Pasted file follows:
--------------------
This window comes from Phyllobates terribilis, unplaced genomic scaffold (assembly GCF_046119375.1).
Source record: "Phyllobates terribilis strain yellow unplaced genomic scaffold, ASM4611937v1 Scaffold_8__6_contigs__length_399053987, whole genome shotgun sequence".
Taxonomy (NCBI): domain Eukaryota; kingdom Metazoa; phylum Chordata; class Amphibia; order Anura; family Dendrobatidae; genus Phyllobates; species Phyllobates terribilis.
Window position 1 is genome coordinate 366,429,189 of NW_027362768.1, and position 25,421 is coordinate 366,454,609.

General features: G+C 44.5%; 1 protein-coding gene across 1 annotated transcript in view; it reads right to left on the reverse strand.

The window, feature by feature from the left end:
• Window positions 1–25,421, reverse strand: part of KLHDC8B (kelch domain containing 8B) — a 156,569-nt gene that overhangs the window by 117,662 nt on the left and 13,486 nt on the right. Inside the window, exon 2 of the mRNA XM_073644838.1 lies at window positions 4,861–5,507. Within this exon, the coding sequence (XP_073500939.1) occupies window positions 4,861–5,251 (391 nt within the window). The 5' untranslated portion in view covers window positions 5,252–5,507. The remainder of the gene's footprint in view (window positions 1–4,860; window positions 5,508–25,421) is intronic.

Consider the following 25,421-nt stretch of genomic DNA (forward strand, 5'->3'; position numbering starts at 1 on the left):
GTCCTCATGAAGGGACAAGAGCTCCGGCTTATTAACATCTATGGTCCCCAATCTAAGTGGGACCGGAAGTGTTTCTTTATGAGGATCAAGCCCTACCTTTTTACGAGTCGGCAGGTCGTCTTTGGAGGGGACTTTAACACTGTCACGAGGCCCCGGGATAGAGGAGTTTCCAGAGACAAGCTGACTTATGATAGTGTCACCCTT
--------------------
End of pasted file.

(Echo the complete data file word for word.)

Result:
This window comes from Phyllobates terribilis, unplaced genomic scaffold (assembly GCF_046119375.1).
Source record: "Phyllobates terribilis strain yellow unplaced genomic scaffold, ASM4611937v1 Scaffold_8__6_contigs__length_399053987, whole genome shotgun sequence".
Taxonomy (NCBI): domain Eukaryota; kingdom Metazoa; phylum Chordata; class Amphibia; order Anura; family Dendrobatidae; genus Phyllobates; species Phyllobates terribilis.
Window position 1 is genome coordinate 366,429,189 of NW_027362768.1, and position 25,421 is coordinate 366,454,609.

General features: G+C 44.5%; 1 protein-coding gene across 1 annotated transcript in view; it reads right to left on the reverse strand.

The window, feature by feature from the left end:
• Window positions 1–25,421, reverse strand: part of KLHDC8B (kelch domain containing 8B) — a 156,569-nt gene that overhangs the window by 117,662 nt on the left and 13,486 nt on the right. Inside the window, exon 2 of the mRNA XM_073644838.1 lies at window positions 4,861–5,507. Within this exon, the coding sequence (XP_073500939.1) occupies window positions 4,861–5,251 (391 nt within the window). The 5' untranslated portion in view covers window positions 5,252–5,507. The remainder of the gene's footprint in view (window positions 1–4,860; window positions 5,508–25,421) is intronic.

Consider the following 25,421-nt stretch of genomic DNA (forward strand, 5'->3'; position numbering starts at 1 on the left):
GTCCTCATGAAGGGACAAGAGCTCCGGCTTATTAACATCTATGGTCCCCAATCTAAGTGGGACCGGAAGTGTTTCTTTATGAGGATCAAGCCCTACCTTTTTACGAGTCGGCAGGTCGTCTTTGGAGGGGACTTTAACACTGTCACGAGGCCCCGGGATAGAGGAGTTTCCAGAGACAAGCTGACTTATGATAGTGTCACCCTT